A few weeks ago, the internet was wowed by a video of a whiteboard marker stick figure doodle that appeared to magically come to life with a little water. Many assumed there were some unseen shenanigans that made the stick figure leap off the table, but as Steve Mould explains, it's all due to the simple science of erasable markers.
Tagged With ink
Video: Here's a neat video showing ink being injected into the "yolk sac artery of 72 hour-old chick embryo to visualise the beating heart and the vasculature". It's from Nikon's Small World in Motion competition which is always a great source for videos that reveal the previously unseen. Watching the ink spread throughout the yolk in this video shows how it's all connected.
Video: I love to watch someone write with a fountain pen. It tickles my neck to hear the strokes and see the trail it leaves. This video, however, shows a fountain pen writing a little differently. It's writing with water. It's like magic seeing the ink of the fountain pen instantly flow through the capillaries of the water.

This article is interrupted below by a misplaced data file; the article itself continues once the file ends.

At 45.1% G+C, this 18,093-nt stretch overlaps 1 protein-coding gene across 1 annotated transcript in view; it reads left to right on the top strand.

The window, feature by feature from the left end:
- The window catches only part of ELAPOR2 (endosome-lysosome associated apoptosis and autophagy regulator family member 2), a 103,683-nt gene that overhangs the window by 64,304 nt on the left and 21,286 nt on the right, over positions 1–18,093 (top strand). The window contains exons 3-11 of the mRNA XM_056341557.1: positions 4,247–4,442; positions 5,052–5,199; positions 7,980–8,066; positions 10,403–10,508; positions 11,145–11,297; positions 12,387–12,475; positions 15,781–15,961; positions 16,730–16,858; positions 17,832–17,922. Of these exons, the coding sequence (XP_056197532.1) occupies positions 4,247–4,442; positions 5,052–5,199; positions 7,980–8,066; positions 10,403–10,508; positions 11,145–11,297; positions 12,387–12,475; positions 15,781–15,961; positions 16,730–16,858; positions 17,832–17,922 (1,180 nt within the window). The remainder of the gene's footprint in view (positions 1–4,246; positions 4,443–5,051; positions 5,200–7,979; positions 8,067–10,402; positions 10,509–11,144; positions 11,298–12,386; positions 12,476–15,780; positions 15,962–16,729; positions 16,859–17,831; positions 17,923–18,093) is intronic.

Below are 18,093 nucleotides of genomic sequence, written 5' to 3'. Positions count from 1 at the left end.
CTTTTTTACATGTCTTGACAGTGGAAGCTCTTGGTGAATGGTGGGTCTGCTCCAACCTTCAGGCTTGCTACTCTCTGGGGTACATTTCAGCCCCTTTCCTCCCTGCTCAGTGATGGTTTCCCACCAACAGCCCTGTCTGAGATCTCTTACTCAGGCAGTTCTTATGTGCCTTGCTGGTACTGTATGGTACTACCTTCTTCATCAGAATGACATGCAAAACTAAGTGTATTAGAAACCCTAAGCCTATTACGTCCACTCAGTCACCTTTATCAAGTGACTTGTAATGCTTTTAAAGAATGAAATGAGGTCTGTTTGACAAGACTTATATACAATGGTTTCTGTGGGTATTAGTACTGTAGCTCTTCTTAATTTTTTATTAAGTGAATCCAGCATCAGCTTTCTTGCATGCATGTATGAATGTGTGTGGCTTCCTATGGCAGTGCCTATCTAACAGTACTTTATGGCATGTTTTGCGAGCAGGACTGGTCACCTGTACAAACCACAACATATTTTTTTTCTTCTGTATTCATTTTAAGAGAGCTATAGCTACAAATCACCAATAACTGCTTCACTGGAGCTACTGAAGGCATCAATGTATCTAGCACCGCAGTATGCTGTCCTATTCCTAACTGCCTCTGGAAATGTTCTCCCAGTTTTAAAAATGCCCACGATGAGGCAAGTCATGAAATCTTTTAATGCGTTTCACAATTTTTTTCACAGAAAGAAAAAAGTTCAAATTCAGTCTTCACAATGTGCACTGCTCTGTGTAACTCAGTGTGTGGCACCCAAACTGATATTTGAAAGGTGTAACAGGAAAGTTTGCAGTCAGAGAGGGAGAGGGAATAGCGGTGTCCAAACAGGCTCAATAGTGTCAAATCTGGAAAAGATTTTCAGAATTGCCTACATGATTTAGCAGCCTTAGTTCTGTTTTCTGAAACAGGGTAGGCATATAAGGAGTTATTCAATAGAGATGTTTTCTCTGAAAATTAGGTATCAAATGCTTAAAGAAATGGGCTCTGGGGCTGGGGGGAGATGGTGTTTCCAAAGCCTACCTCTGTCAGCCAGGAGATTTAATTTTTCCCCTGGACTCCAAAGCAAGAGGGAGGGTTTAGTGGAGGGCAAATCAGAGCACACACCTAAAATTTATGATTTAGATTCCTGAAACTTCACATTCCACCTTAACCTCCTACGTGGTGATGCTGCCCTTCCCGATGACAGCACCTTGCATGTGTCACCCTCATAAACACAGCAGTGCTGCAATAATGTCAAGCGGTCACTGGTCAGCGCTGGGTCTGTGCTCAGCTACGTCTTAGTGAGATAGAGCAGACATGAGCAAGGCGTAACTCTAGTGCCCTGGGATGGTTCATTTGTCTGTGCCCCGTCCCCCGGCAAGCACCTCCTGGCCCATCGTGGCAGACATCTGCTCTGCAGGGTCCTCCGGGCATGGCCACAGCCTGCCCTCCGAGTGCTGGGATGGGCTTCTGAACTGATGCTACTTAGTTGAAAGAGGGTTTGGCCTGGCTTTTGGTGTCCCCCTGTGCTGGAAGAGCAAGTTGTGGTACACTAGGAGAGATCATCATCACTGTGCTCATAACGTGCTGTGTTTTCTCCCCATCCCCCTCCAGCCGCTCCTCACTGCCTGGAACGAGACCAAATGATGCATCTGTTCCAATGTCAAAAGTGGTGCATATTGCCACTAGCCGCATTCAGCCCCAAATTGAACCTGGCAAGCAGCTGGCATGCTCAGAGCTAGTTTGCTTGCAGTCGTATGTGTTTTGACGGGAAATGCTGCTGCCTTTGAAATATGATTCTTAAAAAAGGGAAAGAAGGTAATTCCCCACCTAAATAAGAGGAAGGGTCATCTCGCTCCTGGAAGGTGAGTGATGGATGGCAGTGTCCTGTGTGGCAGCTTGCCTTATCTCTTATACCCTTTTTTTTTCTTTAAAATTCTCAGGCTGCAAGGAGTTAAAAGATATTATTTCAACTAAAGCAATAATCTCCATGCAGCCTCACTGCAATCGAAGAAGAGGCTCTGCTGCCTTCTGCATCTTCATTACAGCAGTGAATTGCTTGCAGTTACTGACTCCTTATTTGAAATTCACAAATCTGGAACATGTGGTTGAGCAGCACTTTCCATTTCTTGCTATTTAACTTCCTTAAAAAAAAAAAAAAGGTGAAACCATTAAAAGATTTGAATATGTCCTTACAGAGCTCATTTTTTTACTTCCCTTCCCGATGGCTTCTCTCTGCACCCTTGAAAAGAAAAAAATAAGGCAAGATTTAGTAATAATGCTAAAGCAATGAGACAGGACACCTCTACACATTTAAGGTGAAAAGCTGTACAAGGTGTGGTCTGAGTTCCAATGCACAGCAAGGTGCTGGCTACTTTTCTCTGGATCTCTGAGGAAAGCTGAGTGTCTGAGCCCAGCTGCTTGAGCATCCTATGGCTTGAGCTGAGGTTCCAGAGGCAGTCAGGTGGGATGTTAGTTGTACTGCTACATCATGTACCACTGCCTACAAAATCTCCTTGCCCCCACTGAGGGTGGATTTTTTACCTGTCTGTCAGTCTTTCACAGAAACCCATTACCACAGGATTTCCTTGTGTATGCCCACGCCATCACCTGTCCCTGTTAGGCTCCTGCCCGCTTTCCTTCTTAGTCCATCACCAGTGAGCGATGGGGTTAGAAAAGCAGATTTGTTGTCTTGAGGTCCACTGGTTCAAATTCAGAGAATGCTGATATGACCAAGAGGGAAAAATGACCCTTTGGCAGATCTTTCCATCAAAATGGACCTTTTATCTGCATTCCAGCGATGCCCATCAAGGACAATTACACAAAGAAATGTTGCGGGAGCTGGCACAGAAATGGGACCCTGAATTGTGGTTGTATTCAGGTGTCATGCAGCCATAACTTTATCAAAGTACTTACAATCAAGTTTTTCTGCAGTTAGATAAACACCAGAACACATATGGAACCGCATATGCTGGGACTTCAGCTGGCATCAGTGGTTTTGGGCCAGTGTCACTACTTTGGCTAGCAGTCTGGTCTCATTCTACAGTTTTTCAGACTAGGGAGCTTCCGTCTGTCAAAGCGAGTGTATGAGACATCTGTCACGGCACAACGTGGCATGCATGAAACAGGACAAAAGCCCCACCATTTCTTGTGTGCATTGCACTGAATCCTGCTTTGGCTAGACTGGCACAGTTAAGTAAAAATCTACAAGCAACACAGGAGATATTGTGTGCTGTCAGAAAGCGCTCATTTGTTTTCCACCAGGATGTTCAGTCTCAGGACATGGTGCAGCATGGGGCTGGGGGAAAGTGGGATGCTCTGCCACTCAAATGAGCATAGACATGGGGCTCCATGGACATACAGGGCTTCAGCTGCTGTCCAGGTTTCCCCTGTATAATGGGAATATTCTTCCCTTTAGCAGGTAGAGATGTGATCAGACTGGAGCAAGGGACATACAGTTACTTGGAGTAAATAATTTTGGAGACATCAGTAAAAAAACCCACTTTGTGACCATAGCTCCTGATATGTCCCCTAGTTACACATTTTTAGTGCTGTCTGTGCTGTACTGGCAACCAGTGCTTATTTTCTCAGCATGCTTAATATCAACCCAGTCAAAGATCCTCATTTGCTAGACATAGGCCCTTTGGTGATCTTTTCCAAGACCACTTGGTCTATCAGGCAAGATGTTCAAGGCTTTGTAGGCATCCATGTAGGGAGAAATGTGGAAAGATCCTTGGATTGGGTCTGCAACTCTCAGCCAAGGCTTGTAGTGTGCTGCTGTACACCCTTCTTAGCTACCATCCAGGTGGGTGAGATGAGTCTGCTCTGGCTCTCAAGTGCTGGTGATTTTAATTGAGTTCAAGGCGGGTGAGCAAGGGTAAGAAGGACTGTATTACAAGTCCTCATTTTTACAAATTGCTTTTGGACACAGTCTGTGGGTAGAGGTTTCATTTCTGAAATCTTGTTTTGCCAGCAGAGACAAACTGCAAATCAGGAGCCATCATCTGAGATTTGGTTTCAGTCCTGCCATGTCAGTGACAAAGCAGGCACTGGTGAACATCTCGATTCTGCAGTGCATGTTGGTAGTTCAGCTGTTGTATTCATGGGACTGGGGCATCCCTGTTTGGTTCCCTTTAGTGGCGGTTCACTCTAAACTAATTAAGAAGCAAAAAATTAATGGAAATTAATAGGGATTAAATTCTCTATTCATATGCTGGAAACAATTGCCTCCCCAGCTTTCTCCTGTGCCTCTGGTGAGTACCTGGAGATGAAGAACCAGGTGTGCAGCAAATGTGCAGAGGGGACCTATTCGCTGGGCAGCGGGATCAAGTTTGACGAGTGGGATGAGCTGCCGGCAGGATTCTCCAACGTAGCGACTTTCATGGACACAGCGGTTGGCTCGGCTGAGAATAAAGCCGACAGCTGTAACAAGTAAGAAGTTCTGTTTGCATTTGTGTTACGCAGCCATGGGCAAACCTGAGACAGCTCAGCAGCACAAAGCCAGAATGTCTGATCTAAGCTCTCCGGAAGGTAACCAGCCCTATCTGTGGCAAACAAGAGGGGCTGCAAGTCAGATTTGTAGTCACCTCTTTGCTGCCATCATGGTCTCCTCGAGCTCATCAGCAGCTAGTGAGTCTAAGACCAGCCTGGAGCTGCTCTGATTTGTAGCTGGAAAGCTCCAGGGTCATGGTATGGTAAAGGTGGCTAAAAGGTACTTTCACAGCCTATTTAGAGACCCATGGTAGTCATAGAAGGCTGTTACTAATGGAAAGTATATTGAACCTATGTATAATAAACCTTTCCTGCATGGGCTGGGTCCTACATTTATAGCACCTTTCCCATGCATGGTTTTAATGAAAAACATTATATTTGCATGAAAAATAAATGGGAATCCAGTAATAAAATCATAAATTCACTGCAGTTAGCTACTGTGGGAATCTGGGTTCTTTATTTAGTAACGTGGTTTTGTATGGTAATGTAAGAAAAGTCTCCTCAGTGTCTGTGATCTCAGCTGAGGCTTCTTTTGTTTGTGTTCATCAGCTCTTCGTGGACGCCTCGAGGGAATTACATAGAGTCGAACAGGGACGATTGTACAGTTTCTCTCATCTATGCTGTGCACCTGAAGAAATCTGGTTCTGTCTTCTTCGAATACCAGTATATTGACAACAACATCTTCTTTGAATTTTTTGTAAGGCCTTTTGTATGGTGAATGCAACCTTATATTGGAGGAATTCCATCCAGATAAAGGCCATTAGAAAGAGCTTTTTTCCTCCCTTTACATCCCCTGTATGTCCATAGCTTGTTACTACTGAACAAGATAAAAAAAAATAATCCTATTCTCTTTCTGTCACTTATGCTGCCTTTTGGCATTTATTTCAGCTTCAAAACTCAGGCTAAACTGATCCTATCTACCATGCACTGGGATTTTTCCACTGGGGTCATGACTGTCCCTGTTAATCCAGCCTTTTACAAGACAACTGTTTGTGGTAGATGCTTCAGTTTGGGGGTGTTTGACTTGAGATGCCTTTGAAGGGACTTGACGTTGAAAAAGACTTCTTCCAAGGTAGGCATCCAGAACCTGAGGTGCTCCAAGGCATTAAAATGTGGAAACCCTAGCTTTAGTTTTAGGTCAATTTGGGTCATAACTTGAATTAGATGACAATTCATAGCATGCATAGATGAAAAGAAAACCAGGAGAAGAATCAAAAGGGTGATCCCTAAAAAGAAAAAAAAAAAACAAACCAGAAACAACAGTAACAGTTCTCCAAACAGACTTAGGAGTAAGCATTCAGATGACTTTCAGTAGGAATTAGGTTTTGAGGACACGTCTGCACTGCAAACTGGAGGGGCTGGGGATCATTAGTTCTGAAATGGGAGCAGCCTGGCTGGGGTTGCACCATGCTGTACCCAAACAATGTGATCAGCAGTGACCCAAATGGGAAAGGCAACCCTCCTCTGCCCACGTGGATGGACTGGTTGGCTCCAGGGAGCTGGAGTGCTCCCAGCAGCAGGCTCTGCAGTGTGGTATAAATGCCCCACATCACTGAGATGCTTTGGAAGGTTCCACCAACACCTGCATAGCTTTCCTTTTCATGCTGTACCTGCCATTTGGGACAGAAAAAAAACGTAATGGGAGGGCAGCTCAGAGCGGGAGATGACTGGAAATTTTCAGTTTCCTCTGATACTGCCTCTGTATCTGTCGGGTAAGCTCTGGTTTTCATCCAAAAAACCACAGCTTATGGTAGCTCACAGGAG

Smarter Every Day takes an in-depth look at something super cool: removing tattoos with the help of lasers. The science behind it is fascinating, all the zapping lasers do is basically break down the bigger ink blobs inside your skin and let your body's white blood cells and liver take care of the rest of the removal process.
If you ever wondered what getting a tattoo feels like, just watch this super slow motion video showing up close shots of the tattoo needle relentlessly stabbing people's skin over and over again so that the ink sets underneath. It's hypnotic and rhythmic actually, if you're the type to enjoy seeing skin bounce up and down like jello and like to think about pain and your own mortality every now and again.
Of the many schemes to make the government more efficient, this is probably the only one that involves typography. A middle schooler in Pittsburgh has calculated that by simply switching the typeface used in government documents from Times New Roman to Garamond, it would save taxpayers $US400 million in ink.
Modern miracle stuff graphene has been used by developers to print circuits on clothing, creating a genuinely wearable form of tech that doesn't rely on bulky watches, AR glasses or sewing computers into your flesh.